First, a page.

Lake Baikal in southern Russia is the world's deepest lake. It is an estimated 5,387 feet deep (1,642 meters), and its bottom is approximately 3,893 feet (1,187 meters) below sea level. Lake Baikal is also the world's largest freshwater lake in terms of volume.
It is difficult to comprehend how a lake in the middle of Asia could have a bottom that is nearly 4,000 feet below sea level. It is impossible for erosion to cut a channel that deep in the middle of a continent.
Lake Baikal is so deep because it is located in an active continental rift zone. The rift zone is widening at a rate of about 1 inch (2.5 centimeters) per year. As the rift grows wider, it also grows deeper through subsidence. So, Lake Baikal could grow wider and deeper in the future.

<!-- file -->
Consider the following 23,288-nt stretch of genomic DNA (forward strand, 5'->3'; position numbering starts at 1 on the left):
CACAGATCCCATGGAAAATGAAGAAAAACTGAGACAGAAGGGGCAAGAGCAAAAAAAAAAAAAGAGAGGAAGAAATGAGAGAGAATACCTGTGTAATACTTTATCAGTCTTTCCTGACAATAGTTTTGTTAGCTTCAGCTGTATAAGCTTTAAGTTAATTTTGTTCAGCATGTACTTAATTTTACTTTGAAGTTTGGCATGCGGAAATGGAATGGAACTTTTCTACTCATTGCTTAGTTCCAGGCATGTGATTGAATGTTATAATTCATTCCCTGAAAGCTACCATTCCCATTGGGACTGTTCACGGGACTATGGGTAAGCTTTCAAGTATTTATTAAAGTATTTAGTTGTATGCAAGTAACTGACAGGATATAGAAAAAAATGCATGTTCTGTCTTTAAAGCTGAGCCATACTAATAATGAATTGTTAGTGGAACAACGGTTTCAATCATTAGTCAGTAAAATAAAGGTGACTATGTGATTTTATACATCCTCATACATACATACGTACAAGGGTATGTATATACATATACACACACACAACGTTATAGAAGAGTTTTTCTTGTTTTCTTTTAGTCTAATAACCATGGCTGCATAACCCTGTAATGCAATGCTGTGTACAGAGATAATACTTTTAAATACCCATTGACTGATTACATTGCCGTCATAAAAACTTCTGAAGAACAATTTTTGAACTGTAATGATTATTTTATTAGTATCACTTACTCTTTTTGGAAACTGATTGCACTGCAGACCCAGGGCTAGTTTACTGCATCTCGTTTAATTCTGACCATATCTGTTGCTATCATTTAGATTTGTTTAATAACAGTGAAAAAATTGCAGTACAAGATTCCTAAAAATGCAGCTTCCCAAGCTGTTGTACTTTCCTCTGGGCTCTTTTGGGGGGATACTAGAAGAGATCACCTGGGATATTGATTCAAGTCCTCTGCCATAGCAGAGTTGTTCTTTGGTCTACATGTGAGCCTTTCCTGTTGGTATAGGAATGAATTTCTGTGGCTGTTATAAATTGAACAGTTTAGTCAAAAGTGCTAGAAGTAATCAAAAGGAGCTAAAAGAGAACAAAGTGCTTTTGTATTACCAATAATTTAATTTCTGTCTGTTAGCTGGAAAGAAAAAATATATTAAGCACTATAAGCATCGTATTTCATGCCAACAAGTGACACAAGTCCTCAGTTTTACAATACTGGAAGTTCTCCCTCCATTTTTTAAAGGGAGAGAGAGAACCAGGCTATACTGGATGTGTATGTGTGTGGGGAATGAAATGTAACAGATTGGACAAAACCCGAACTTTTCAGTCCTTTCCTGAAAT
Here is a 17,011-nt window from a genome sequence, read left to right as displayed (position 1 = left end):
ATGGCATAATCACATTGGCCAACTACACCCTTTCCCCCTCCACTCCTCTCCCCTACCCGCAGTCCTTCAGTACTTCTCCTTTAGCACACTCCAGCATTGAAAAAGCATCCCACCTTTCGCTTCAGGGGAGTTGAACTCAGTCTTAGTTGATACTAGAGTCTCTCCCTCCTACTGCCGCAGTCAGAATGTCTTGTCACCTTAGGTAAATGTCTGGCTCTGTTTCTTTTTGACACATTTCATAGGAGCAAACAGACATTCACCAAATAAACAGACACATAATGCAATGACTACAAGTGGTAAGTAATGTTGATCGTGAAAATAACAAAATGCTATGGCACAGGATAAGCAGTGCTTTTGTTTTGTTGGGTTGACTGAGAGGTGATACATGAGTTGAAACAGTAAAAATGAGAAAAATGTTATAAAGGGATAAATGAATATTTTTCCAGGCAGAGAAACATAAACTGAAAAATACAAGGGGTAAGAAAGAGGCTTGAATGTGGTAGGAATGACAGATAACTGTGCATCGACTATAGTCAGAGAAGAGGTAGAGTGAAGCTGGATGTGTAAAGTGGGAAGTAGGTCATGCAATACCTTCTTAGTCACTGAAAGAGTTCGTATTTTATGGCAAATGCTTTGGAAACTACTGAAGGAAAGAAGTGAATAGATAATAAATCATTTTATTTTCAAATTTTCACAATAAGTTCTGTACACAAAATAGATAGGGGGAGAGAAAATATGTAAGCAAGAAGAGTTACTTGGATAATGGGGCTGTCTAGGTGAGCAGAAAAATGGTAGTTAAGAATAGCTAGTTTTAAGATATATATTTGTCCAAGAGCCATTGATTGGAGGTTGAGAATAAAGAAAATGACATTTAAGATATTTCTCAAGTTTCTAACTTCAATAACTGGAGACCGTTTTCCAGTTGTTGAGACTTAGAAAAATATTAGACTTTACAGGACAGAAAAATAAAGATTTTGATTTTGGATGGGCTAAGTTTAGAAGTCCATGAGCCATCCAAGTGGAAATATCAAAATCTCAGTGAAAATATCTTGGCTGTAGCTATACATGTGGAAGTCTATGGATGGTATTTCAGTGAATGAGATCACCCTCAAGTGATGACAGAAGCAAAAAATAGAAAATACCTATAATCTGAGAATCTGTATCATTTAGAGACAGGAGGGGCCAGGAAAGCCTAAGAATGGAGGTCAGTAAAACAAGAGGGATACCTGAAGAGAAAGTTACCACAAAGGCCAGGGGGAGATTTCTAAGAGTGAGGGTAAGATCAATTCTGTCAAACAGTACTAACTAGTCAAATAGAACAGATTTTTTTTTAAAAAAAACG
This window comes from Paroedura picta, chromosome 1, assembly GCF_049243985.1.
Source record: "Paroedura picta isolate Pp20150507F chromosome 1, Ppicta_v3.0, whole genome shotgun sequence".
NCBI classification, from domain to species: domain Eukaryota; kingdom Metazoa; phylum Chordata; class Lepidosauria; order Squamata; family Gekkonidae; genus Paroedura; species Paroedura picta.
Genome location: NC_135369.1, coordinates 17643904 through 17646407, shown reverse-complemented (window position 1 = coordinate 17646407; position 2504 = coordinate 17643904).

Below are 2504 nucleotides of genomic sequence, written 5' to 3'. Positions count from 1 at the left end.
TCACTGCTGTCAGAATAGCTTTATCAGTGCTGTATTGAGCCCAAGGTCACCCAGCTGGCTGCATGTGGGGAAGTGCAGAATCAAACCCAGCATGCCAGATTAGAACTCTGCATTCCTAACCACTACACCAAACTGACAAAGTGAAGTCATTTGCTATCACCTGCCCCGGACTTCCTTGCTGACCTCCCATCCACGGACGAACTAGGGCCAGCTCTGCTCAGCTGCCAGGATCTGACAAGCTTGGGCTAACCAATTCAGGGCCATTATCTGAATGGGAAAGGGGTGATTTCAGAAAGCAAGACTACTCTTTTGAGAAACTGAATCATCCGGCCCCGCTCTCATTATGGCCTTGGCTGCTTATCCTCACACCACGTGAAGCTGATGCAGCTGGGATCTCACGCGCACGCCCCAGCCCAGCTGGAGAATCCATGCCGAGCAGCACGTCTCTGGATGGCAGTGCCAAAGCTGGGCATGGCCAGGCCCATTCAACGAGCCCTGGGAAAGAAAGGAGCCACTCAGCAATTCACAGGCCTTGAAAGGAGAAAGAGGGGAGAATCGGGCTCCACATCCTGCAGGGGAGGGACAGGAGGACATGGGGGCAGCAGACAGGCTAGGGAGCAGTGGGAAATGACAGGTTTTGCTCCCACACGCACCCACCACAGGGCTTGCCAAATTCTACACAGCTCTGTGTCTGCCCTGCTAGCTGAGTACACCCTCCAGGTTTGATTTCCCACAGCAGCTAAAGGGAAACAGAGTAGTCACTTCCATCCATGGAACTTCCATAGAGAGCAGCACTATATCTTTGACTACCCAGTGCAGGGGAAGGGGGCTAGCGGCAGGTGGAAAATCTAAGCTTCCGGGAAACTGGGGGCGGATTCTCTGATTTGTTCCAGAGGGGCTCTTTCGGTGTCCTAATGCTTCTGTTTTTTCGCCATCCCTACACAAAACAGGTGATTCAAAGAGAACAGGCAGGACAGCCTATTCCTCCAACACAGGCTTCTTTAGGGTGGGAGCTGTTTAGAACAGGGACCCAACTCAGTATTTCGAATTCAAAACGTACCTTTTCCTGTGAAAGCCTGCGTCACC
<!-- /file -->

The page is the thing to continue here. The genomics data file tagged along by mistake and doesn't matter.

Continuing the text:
The deepest lake in the United States is Crater Lake, a volcanic crater in southern Oregon. Its deepest measured depth is 1,949 feet (594 meters). It is the ninth-deepest lake in the world.
It is an amazing lake because no rivers flow into it or out of it. The water level in the lake is a balance between rainfall, groundwater flow, and evaporation.
The lake is a volcanic crater that formed about 7600 years ago in the aftermath of one of the largest volcanic eruptions in recent geologic history. The explosive eruption ejected about 150 cubic kilometers of material, then the volcano collapsed into the empty magma chamber below to form a deep basin known as a caldera.